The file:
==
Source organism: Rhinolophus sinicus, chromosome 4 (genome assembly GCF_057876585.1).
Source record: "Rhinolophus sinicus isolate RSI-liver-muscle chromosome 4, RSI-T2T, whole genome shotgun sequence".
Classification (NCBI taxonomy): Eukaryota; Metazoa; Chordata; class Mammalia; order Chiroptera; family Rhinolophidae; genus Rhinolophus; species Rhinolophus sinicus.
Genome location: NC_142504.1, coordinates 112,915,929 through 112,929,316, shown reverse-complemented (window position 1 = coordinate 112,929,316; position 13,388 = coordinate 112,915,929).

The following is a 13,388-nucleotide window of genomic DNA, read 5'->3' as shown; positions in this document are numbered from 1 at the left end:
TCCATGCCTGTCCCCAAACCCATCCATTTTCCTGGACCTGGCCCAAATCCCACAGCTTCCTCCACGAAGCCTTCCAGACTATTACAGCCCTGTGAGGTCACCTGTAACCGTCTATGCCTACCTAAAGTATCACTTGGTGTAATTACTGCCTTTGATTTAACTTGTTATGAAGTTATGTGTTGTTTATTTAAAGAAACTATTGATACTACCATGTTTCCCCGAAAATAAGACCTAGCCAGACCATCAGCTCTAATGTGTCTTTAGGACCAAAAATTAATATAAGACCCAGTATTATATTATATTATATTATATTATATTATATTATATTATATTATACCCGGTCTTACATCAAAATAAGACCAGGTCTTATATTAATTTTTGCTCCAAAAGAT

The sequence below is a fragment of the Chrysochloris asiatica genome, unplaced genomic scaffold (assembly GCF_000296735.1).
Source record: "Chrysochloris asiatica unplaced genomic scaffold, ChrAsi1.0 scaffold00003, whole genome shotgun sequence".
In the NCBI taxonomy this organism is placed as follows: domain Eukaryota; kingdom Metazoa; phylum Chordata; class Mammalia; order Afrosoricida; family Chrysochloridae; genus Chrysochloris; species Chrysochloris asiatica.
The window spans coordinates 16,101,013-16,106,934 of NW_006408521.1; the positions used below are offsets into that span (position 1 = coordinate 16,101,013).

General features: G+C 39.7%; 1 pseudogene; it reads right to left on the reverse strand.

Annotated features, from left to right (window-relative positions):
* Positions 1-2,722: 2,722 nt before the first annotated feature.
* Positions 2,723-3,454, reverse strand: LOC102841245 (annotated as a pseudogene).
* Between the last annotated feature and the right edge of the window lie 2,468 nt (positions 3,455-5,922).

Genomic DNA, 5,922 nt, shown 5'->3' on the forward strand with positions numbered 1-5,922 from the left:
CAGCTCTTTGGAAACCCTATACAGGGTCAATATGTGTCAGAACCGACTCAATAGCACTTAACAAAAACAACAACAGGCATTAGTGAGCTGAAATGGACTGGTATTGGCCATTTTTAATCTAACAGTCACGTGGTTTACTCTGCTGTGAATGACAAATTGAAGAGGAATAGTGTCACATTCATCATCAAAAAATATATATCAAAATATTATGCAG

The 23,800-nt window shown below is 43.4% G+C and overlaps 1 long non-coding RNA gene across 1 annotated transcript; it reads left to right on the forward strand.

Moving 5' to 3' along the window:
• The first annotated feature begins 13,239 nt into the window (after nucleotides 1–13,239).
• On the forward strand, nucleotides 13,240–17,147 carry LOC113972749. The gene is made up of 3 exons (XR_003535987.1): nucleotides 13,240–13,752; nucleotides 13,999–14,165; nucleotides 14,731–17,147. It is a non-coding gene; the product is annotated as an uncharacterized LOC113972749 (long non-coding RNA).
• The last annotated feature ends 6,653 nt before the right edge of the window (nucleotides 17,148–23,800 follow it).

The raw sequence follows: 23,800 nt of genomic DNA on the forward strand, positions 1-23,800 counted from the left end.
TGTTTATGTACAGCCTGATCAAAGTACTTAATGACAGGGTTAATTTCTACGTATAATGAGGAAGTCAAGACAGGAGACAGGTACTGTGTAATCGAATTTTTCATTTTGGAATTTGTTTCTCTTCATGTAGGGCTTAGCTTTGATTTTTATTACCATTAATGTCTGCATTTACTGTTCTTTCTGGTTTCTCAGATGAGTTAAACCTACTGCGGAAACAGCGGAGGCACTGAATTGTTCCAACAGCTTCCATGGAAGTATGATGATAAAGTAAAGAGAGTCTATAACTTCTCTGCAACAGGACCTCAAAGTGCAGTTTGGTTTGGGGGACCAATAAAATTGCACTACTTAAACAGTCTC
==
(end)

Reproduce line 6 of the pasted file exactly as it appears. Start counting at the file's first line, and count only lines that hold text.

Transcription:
TCCATGCCTGTCCCCAAACCCATCCATTTTCCTGGACCTGGCCCAAATCCCACAGCTTCCTCCACGAAGCCTTCCAGACTATTACAGCCCTGTGAGGTCACCTGTAACCGTCTATGCCTACCTAAAGTATCACTTGGTGTAATTACTGCCTTTGATTTAACTTGTTATGAAGTTATGTGTTGTTTATTTAAAGAAACTATTGATACTACCATGTTTCCCCGAAAATAAGACCTAGCCAGACCATCAGCTCTAATGTGTCTTTAGGACCAAAAATTAATATAAGACCCAGTATTATATTATATTATATTATATTATATTATATTATATTATATTATACCCGGTCTTACATCAAAATAAGACCAGGTCTTATATTAATTTTTGCTCCAAAAGAT